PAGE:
Salon's Patrick Smith, author of the excellent Ask the Pilot column relates the incredibly frustrating -- and quintessential -- story of the day a surly TSA screener confiscated the airline-issue, safe-certified knife from his luggage (part of his hotel stayover emergency kit):
"No, this is no good. You can't take this."
"It's serrated." He is talking about the little row of teeth along the edge. Truth be told, the knife in question, which I've had for years, is actually smaller and less sharp than the knives currently handed out by my airline to its first- and business-class customers. You'd be hard-pressed to cut a slice of toast with it.
"Oh, come on. It is not."
"What do you call these?" He runs his finger along the minuscule serrations.
"Those ... but ... they ... it ..."
"No serrated knives. You can't take this."
"But sir, how can it not be allowed when it's the same knife they give you on the plane!"
"Those are the rules."
"That's impossible. Can I please speak to a supervisor?"
"I am the supervisor."
There are those moments in life when time stands still and the air around you seems to solidify. You stand there in an amber of absurdity, waiting for the crowd to burst out laughing and the "Candid Camera" guy to appear from around the corner.
Except the supervisor is dead serious.
Realizing that I'm not getting my knife back, I try for the consolation prize, which is getting the man to admit, if nothing else, that the rule makes no sense. "Come on," I argue. "The purpose of confiscating knives is to keep people from bringing them onto planes, right? But every person on my flight was legally handed one of these knives with their meals. How can you ... I mean ... it just ... At least admit to me that it's a dumb rule."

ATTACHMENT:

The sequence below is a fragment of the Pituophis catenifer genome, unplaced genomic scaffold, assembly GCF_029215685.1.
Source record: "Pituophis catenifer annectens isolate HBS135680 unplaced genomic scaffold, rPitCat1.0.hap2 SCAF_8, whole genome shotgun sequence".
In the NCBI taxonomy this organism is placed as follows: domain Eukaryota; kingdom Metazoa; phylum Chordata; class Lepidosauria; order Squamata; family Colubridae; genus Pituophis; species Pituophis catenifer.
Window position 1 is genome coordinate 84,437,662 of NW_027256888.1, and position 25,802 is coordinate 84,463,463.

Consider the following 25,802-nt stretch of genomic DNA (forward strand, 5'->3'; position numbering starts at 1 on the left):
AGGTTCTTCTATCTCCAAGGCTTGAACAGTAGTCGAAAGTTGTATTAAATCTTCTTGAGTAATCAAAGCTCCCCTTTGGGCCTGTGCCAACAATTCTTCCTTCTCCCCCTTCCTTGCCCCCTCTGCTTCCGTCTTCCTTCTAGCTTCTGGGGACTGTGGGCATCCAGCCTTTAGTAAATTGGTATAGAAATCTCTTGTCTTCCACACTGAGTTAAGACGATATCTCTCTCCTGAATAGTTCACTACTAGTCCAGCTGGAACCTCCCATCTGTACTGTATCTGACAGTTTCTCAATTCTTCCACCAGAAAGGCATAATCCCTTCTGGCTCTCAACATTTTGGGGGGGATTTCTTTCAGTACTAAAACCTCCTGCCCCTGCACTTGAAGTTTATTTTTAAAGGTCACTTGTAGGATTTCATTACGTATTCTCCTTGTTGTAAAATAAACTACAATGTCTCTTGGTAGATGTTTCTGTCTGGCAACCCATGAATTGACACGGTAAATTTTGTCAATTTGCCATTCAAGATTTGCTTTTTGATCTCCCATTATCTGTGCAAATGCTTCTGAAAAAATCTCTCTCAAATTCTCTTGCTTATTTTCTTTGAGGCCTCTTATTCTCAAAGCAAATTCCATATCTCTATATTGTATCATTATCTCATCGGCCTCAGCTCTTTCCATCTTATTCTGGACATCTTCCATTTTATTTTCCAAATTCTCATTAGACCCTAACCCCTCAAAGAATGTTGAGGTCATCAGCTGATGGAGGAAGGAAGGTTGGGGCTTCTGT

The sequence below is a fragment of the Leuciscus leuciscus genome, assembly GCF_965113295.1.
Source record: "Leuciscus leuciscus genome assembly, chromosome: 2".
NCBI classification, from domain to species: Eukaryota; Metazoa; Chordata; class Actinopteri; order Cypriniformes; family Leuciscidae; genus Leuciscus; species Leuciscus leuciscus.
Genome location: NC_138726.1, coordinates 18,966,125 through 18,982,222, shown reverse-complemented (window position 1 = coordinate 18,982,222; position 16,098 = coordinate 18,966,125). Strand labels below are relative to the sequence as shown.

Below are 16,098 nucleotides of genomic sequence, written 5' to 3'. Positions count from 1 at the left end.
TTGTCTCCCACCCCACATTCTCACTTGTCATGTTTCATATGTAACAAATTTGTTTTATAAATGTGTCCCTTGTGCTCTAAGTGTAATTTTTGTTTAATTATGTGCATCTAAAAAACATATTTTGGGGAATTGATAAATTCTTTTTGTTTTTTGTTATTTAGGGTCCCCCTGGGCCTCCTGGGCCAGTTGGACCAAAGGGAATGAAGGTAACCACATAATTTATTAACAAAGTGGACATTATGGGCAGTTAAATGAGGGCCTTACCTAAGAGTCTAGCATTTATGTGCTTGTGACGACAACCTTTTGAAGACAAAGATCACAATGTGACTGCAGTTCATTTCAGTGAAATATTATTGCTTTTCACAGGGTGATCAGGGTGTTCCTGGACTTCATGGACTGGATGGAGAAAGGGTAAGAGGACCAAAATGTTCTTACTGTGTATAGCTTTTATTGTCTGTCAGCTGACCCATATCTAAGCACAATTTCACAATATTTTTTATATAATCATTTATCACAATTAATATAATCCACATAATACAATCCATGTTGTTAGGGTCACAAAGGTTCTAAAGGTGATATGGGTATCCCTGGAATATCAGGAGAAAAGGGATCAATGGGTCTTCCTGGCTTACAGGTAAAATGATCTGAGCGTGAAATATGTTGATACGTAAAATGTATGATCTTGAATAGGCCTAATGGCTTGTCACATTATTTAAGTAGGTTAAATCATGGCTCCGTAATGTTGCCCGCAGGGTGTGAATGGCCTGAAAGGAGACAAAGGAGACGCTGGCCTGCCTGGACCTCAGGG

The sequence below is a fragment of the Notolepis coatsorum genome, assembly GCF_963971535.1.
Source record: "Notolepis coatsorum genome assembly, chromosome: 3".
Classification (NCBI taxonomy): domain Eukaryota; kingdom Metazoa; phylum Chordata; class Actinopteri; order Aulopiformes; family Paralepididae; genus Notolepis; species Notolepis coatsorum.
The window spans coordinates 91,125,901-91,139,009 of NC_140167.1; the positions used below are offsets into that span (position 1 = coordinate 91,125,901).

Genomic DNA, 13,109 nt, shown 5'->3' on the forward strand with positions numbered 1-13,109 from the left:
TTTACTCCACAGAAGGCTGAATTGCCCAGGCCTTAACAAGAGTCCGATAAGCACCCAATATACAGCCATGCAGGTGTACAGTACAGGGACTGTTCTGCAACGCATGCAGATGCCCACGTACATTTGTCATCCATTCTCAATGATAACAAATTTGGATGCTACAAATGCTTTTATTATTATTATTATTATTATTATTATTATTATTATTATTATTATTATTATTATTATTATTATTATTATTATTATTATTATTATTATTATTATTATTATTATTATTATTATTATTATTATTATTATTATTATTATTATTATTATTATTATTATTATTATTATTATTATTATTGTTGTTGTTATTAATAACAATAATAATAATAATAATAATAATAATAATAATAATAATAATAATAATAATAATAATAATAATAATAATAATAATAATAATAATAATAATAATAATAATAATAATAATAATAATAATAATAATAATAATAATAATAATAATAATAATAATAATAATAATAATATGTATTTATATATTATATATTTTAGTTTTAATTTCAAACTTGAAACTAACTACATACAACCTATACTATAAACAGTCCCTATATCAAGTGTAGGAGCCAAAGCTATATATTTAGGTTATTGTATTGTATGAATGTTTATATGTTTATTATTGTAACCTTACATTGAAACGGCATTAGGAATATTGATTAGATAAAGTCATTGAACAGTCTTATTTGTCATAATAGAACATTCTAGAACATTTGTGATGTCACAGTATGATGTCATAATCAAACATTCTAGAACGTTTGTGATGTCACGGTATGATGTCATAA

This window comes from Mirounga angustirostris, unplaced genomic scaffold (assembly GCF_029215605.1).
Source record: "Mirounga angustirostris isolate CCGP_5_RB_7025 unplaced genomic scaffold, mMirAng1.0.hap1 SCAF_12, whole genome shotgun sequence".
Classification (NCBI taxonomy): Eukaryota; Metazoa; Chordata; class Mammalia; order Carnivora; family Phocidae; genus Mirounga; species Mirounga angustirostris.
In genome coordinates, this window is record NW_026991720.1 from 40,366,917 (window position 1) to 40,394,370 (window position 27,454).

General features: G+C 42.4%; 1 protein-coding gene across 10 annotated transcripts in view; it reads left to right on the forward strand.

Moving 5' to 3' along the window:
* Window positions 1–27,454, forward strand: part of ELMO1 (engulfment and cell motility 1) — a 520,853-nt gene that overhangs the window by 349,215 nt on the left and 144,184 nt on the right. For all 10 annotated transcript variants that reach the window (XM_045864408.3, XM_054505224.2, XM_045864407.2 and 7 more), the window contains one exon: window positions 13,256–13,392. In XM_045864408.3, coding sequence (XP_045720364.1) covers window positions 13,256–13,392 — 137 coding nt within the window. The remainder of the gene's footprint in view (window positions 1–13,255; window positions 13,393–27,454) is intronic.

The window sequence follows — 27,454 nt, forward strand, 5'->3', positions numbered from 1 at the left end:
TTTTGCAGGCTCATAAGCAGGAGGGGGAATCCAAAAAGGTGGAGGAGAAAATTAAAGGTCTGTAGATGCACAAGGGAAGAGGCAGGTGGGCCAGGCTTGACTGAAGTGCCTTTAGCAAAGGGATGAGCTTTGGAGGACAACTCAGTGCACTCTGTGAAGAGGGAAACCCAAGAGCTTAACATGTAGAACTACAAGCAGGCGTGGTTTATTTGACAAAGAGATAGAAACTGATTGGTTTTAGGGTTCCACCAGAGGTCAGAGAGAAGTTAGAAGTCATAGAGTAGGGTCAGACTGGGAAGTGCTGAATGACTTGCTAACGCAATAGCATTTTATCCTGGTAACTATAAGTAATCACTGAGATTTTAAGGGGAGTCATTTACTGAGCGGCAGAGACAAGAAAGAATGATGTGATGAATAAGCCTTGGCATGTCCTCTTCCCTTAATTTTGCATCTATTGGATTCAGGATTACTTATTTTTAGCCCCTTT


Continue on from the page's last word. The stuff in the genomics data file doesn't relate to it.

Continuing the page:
"It's not a dumb rule."
White cops from Aiken, SC improperly stopped a car driven by a black woman (they claimed the stop was motivated by temporary tags, but driving with current temporary tags is not grounds for a stop), then improperly questioned her passenger, who voluntarily gave them his ID, then induced a drug dog to “alert” on the […]
Amendment 90 to France’s penal reform bill provides for five year prison sentences and €350,000 fines for companies that refuse to accede to law enforcement demands to decrypt devices.
In 1996, in the midst of the Clinton administration’s attack on the Internet and cryptography, Grateful Dead lyricist and EFF co-founder John Perry Barlow sat down in Davos, Switzerland, where he’d been addressing world leaders on the subject of the Internet and human rights, and wrote one of net-culture’s formative documents: The Declaration of Independence […]
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Bluetooth speakers may be convenient to use, but many of them just aren’t that powerful. Sure, it may be fine if you’re seated in front of the speaker. But move across the room, and you may strain to hear what’s coming from those tiny drivers.There’s a reason why the G-BOOM Wireless Bluetooth Boombox (now $79.99 in the Boing […]